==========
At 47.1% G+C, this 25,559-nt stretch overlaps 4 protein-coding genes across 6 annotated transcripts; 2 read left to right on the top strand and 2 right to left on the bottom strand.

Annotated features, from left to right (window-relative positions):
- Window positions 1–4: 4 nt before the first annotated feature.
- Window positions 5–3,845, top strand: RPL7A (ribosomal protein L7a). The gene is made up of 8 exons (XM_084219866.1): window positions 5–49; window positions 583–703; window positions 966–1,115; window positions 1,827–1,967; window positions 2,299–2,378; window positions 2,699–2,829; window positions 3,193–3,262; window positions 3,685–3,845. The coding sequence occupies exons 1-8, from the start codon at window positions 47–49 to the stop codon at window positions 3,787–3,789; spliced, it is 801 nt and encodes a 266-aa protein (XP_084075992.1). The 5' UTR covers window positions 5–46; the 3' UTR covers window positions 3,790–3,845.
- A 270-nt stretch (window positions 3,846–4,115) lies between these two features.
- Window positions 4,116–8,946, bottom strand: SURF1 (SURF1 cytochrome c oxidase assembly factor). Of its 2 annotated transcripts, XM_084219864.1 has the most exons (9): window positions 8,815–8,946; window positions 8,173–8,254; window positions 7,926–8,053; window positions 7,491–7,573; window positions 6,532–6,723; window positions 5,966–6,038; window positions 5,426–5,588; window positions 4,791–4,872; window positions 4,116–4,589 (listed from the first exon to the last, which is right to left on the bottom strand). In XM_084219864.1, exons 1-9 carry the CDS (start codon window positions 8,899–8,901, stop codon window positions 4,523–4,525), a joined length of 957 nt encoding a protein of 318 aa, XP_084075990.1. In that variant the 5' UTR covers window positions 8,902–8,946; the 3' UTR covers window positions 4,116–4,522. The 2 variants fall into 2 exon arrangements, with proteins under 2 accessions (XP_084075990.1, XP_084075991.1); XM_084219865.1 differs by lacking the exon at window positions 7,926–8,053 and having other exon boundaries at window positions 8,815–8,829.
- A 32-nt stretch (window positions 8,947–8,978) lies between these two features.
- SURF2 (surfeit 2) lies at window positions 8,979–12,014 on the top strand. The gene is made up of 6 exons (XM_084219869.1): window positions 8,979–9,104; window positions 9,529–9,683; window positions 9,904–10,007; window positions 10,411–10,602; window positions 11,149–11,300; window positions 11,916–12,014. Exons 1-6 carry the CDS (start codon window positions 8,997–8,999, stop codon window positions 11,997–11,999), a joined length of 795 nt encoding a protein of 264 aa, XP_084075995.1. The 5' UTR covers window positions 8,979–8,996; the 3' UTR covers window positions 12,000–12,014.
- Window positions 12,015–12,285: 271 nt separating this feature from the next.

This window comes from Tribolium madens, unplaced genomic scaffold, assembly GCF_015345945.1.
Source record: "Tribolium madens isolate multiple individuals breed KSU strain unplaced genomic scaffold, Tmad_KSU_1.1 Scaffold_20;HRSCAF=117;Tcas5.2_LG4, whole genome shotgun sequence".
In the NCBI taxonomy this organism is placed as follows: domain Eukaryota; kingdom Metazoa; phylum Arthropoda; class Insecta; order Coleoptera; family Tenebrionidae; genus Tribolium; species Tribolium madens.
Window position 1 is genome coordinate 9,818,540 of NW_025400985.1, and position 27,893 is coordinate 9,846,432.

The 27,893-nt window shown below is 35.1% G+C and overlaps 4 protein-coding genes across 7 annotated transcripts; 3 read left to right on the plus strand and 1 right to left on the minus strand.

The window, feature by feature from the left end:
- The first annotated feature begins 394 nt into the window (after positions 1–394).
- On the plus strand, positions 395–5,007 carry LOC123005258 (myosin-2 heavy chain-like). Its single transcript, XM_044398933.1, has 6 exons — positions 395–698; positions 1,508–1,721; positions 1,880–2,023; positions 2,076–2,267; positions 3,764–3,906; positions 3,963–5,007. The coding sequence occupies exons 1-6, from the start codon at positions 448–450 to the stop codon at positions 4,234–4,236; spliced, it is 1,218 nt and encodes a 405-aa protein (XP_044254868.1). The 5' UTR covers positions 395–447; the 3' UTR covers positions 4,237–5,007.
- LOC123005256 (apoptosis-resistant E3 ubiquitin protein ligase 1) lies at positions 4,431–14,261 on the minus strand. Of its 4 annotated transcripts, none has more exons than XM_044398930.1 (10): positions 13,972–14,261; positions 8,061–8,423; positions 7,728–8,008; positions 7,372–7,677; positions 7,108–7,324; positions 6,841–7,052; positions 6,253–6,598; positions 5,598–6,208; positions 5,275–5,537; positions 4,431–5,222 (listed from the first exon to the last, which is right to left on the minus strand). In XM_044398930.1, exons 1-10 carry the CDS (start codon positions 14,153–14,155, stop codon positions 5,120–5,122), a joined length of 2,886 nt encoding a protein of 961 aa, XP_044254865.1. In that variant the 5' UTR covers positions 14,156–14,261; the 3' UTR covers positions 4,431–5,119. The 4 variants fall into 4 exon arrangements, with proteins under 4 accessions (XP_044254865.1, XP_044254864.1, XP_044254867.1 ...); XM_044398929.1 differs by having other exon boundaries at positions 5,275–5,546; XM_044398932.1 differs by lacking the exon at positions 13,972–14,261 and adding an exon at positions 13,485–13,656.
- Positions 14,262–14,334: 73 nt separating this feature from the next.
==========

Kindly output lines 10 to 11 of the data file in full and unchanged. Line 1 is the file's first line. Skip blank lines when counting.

This window comes from Tribolium madens, unplaced genomic scaffold, assembly GCF_015345945.1.
Source record: "Tribolium madens isolate multiple individuals breed KSU strain unplaced genomic scaffold, Tmad_KSU_1.1 Scaffold_20;HRSCAF=117;Tcas5.2_LG4, whole genome shotgun sequence".